The British Heart Foundation estimated that machines were the source of cigarettes for approximately 46,000 children in England and Wales, so if the Government were really committed to doing something about it, they would go a step further. Children are very clever in getting hold of tokens and other means of accessing the products. Other age-limited products can be bought only through a face-to-face, over-the-counter type of transaction, so why can we not have the same for tobacco products? I hope that the Government will consider the issue further. Many children obtain cigarettes from black-market sources, car boot sales and the like, so it is disappointing that the Government are not using the Bill to address smuggling, which would start to tackle some of the supply problems at source.

The concept of an NHS constitution has received widespread support from the British Medical Association and patient groups, and there even seems to be some agreement between the two main political parties. I agree with the comments of the hon. Member for South Cambridgeshire about whether the proposal really amounts to a constitution or whether much of it is new, but having all the rights and entitlements written down in one easily accessible format is helpful. The problem is how to prevent yet another motherhood and apple pie
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exercise and how to make the constitution meaningful so that it effectively becomes a bible of good practice for health professionals while commanding the trust and respect of patients.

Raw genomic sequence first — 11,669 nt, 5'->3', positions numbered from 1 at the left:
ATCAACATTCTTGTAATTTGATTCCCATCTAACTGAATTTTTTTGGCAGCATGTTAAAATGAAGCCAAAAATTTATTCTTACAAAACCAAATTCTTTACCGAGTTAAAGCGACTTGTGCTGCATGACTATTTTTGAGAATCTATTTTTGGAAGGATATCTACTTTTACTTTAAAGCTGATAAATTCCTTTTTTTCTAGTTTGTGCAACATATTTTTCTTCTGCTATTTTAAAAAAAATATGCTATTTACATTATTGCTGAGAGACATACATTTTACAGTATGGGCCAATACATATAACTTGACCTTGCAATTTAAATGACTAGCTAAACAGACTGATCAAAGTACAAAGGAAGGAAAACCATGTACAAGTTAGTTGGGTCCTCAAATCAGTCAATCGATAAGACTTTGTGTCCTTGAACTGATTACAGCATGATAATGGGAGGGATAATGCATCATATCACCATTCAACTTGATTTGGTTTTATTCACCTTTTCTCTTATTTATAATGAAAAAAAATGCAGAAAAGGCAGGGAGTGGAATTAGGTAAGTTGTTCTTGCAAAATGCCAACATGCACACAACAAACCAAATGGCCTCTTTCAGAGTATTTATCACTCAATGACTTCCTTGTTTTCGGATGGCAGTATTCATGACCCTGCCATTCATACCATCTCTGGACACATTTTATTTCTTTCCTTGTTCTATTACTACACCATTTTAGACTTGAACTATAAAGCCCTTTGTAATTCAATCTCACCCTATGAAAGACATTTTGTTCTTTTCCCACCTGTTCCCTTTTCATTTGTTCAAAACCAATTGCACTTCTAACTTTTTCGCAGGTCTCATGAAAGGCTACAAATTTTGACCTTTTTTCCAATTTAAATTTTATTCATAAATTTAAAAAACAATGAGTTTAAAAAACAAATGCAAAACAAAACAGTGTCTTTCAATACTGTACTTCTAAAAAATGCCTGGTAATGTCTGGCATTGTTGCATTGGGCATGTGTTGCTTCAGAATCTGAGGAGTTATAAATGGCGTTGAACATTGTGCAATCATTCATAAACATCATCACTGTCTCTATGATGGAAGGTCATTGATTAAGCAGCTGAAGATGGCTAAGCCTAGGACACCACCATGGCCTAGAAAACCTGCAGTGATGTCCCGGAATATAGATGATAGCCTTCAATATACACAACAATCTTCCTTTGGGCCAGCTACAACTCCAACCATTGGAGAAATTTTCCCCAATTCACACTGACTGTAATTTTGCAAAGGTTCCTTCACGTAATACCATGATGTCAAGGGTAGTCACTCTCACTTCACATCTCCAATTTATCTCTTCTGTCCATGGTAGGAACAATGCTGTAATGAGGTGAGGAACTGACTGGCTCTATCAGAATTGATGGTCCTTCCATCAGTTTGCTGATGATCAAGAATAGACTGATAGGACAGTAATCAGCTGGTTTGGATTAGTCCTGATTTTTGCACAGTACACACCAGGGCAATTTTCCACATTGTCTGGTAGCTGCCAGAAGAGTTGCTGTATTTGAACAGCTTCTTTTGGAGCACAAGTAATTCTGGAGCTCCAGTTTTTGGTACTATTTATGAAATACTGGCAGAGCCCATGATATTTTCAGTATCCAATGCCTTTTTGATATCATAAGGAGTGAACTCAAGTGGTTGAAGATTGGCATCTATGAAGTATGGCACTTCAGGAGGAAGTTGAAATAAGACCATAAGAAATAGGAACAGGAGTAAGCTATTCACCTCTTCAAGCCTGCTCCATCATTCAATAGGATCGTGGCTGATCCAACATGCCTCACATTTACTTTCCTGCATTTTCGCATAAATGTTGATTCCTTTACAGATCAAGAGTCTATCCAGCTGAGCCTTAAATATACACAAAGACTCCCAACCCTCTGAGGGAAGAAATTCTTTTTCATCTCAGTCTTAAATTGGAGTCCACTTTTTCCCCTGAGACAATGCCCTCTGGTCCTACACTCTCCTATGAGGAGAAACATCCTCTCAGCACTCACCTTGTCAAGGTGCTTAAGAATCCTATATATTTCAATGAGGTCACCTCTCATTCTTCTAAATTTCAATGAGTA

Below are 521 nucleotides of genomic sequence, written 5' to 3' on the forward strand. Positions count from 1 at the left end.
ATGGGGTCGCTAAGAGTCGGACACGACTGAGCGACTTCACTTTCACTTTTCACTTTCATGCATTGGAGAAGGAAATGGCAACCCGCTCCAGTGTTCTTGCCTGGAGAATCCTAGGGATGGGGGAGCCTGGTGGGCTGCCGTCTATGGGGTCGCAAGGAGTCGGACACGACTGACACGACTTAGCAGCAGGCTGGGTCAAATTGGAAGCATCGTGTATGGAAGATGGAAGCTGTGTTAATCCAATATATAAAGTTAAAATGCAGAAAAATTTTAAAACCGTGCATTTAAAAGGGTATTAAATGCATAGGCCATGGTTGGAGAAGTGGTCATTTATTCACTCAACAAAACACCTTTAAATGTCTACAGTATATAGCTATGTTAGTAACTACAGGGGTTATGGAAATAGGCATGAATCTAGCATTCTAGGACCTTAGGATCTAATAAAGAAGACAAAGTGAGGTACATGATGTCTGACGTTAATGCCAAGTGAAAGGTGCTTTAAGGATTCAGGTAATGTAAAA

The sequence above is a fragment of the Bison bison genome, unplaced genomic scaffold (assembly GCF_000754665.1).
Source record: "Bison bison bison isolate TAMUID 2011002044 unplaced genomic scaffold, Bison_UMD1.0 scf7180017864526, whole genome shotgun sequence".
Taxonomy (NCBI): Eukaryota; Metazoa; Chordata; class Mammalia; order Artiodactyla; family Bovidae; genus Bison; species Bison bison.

It is important that we try in Committee to put some more meat on the bones. For example, it would be helpful to have further clarification of the duty to

and of how it might be challenged. To give a simple example, a person has the right to be treated with dignity and respect. We all know that there is a widespread problem with mixed-sex wards; they were supposed to have been abolished years ago, but that has still not happened. Older people, who are often from a private generation, object to being in a mixed-sex ward and are much more against such wards than younger people. If treated in a mixed-sex ward, the patient could understandably become upset, but could the trust then say, “Well, we had regard to the NHS constitution and the rights in it, but the physical constraints gave us no other option”? It is not clear whether the constitution will act as a driver for change and improvement in that area. If it does so, that will be a very good thing, but it is not yet clear how much in the way of teeth the constitution will provide.

Greg Mulholland: Does my hon. Friend agree that, as we are all committed to narrowing the artificial gap between social care and the NHS and we have created a NHS constitution, we now surely need a social care constitution alongside it? Otherwise, social care will be the poor relation once again. That is particularly important in view of the needs of elderly people.